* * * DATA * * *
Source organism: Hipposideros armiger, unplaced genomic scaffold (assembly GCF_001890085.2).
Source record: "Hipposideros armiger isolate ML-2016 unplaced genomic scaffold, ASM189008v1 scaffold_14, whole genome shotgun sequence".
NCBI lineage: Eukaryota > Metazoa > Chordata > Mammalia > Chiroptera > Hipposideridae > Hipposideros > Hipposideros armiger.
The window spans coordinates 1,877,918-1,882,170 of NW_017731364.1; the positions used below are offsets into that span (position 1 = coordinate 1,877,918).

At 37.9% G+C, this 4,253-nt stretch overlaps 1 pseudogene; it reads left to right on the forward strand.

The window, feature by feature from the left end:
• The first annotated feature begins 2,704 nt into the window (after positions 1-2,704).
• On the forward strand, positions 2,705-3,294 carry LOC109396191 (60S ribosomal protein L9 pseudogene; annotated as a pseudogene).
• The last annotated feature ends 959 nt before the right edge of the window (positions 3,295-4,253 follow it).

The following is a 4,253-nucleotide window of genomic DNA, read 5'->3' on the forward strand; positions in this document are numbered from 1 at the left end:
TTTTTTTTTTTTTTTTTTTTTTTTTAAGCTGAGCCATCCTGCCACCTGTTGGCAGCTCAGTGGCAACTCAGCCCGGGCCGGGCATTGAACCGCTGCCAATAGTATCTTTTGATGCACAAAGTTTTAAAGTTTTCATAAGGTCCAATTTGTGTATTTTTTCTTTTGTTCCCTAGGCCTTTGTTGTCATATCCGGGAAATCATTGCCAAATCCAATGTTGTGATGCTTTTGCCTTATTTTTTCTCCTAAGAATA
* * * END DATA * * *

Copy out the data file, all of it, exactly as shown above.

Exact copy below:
Source organism: Hipposideros armiger, unplaced genomic scaffold (assembly GCF_001890085.2).
Source record: "Hipposideros armiger isolate ML-2016 unplaced genomic scaffold, ASM189008v1 scaffold_14, whole genome shotgun sequence".
NCBI lineage: Eukaryota > Metazoa > Chordata > Mammalia > Chiroptera > Hipposideridae > Hipposideros > Hipposideros armiger.
The window spans coordinates 1,877,918-1,882,170 of NW_017731364.1; the positions used below are offsets into that span (position 1 = coordinate 1,877,918).

At 37.9% G+C, this 4,253-nt stretch overlaps 1 pseudogene; it reads left to right on the forward strand.

The window, feature by feature from the left end:
• The first annotated feature begins 2,704 nt into the window (after positions 1-2,704).
• On the forward strand, positions 2,705-3,294 carry LOC109396191 (60S ribosomal protein L9 pseudogene; annotated as a pseudogene).
• The last annotated feature ends 959 nt before the right edge of the window (positions 3,295-4,253 follow it).

The following is a 4,253-nucleotide window of genomic DNA, read 5'->3' on the forward strand; positions in this document are numbered from 1 at the left end:
TTTTTTTTTTTTTTTTTTTTTTTTTAAGCTGAGCCATCCTGCCACCTGTTGGCAGCTCAGTGGCAACTCAGCCCGGGCCGGGCATTGAACCGCTGCCAATAGTATCTTTTGATGCACAAAGTTTTAAAGTTTTCATAAGGTCCAATTTGTGTATTTTTTCTTTTGTTCCCTAGGCCTTTGTTGTCATATCCGGGAAATCATTGCCAAATCCAATGTTGTGATGCTTTTGCCTTATTTTTTCTCCTAAGAATA